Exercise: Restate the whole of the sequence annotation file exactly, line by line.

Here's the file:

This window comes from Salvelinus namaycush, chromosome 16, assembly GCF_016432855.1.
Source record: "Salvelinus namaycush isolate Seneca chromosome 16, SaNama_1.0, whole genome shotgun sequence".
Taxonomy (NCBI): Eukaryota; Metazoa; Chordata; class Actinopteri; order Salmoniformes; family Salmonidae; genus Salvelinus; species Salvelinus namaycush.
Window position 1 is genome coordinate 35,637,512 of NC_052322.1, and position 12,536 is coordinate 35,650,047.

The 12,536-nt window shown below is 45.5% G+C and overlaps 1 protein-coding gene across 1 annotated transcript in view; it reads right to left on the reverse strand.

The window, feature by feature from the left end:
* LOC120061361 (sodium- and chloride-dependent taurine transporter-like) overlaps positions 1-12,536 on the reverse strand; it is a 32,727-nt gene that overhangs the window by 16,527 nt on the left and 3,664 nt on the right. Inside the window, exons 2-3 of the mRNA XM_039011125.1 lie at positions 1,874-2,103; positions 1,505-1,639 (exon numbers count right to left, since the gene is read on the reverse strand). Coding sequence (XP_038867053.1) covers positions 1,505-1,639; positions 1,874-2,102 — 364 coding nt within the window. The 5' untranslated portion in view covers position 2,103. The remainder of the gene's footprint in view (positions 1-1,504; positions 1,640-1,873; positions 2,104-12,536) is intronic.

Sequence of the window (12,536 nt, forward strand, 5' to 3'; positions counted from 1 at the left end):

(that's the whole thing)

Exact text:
This window comes from Salvelinus namaycush, chromosome 16, assembly GCF_016432855.1.
Source record: "Salvelinus namaycush isolate Seneca chromosome 16, SaNama_1.0, whole genome shotgun sequence".
Taxonomy (NCBI): Eukaryota; Metazoa; Chordata; class Actinopteri; order Salmoniformes; family Salmonidae; genus Salvelinus; species Salvelinus namaycush.
Window position 1 is genome coordinate 35,637,512 of NC_052322.1, and position 12,536 is coordinate 35,650,047.

The 12,536-nt window shown below is 45.5% G+C and overlaps 1 protein-coding gene across 1 annotated transcript in view; it reads right to left on the reverse strand.

The window, feature by feature from the left end:
* LOC120061361 (sodium- and chloride-dependent taurine transporter-like) overlaps positions 1-12,536 on the reverse strand; it is a 32,727-nt gene that overhangs the window by 16,527 nt on the left and 3,664 nt on the right. Inside the window, exons 2-3 of the mRNA XM_039011125.1 lie at positions 1,874-2,103; positions 1,505-1,639 (exon numbers count right to left, since the gene is read on the reverse strand). Coding sequence (XP_038867053.1) covers positions 1,505-1,639; positions 1,874-2,102 — 364 coding nt within the window. The 5' untranslated portion in view covers position 2,103. The remainder of the gene's footprint in view (positions 1-1,504; positions 1,640-1,873; positions 2,104-12,536) is intronic.

Sequence of the window (12,536 nt, forward strand, 5' to 3'; positions counted from 1 at the left end):